A Brief History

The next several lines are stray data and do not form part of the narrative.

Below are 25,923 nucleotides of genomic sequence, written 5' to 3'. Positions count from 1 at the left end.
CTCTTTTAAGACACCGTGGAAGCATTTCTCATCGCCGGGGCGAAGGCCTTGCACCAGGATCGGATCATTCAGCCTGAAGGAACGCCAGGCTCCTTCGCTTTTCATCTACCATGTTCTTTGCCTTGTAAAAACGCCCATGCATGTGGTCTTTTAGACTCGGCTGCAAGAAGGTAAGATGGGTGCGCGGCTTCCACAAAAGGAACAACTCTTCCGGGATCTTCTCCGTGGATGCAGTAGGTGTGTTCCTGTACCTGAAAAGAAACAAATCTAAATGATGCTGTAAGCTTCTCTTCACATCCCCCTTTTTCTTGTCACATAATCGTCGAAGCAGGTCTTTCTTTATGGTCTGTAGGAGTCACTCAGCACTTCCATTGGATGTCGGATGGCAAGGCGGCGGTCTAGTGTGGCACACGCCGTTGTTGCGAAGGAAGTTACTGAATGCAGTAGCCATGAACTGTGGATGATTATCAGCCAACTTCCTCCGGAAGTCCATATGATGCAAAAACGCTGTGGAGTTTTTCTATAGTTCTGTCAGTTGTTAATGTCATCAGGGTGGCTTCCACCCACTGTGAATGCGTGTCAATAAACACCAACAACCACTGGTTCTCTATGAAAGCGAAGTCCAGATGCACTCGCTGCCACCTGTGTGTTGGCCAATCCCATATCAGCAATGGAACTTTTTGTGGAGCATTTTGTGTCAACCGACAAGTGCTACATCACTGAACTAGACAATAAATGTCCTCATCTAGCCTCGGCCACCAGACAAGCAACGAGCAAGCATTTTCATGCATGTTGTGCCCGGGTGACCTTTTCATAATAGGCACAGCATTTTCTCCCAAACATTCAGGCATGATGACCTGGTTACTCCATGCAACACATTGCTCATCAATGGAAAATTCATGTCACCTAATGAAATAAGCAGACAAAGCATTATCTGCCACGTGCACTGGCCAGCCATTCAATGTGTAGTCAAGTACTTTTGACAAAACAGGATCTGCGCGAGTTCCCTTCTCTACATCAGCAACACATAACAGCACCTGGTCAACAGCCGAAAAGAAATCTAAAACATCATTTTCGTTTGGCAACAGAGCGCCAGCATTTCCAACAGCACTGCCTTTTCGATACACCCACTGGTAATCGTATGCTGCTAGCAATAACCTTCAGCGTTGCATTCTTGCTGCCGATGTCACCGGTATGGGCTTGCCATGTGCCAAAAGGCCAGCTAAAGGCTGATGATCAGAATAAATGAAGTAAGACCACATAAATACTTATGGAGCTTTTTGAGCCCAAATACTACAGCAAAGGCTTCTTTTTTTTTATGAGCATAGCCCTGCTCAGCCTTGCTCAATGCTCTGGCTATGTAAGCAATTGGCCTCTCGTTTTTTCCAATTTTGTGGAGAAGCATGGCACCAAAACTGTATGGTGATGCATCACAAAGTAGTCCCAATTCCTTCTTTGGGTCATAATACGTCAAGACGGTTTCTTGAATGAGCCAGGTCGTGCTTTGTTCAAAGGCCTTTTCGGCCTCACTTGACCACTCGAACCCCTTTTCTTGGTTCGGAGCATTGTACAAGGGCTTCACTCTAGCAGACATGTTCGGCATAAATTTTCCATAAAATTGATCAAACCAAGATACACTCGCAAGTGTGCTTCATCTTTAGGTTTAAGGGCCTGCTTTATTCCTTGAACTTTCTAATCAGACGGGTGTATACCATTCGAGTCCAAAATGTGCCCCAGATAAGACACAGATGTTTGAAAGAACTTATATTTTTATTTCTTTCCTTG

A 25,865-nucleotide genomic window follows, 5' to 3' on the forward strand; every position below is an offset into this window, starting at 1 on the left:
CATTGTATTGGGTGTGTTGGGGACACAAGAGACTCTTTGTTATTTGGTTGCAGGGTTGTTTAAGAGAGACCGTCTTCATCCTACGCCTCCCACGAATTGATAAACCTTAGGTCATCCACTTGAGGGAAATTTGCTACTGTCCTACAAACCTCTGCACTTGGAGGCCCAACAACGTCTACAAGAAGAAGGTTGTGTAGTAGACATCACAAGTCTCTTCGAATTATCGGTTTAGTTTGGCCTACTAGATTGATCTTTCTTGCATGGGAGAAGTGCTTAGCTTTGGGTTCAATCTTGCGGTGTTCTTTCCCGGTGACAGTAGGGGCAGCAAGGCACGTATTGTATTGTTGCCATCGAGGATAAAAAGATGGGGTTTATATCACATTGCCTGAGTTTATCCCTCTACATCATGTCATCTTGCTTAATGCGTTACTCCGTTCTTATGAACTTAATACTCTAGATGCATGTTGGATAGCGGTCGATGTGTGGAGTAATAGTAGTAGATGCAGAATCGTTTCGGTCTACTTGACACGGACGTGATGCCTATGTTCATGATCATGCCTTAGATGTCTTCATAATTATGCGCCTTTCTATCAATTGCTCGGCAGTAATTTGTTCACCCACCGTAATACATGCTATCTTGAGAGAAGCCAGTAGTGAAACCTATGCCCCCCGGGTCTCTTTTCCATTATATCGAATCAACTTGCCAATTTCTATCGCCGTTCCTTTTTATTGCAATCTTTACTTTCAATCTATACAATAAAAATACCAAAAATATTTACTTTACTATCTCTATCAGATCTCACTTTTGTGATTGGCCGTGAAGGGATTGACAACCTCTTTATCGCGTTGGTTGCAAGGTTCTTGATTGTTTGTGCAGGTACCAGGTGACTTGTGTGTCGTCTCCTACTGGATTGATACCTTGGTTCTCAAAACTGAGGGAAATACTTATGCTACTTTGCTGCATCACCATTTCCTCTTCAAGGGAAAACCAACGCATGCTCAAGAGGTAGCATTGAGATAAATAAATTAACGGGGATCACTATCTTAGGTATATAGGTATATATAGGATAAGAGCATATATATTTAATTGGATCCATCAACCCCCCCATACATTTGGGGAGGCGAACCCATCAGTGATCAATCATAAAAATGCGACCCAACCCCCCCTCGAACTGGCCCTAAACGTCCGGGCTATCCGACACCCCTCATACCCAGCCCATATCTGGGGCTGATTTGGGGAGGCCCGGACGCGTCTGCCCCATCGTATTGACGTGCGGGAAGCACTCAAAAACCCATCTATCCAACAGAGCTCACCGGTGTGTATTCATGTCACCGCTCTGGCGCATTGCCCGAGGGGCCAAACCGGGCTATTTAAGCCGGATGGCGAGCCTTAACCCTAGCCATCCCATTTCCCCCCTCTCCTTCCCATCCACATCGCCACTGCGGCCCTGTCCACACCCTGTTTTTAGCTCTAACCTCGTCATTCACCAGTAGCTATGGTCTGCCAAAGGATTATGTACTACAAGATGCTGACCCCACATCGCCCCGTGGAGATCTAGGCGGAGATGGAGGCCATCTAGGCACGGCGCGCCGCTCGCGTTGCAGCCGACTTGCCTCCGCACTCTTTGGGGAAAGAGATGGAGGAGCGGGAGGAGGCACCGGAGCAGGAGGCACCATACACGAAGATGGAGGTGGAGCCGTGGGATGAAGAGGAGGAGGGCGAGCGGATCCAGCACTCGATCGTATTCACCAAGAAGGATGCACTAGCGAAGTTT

The year 1796 saw the first settlers in Stevenstown; settlers who came from Vermont with Elder Abel Stevens following the Revolutionary War. After several name changes, this community with destiny became Delta. On a rich and fertile delta beside Lower Beverley Lake, Delta’s ‘raison d’etre’ was the dam built on a local creek to power its mills. As a consequence, an artificial lake called Upper Beverley was created. By the early 1800’s this community was a flourishing farming and industrial village. Over the decades, Delta became home to a growing number of pioneer trades and crafts including general stores, a variety of smiths, hotels, a tannery, distillery, brickyard, foundry, cheese factory, carriage works, a newspaper and among others services, even a hospital. Many of these early structures, the skills and talents they housed and the families they homed have been lost. But fortunately a significant number of buildings remain to illustrate the life of a busy and prosperous community. As well, many customs remain. For example, the annual Delta Fair is a thriving tradition dating back to 1830. The 20th and 21st centuries have brought many changes to Delta as to other communities across Eastern Ontario; a shift from an agricultural to a tourist economy, from a rural to an urban way of life. The Municipal Heritage Advisory Committee (M.H.A.C.) endeavours with this Heritage Tour of Delta to illustrate a variety of architectural influences reflected in the buildings of this colourful community. Amble casually with us on this tour. Imagine the ring of the mason’s hammer, the whripp of the carpenter’s saw, the humming of mills, the singing of choirs, the laughter and tears of family and village life as it was a century or two ago.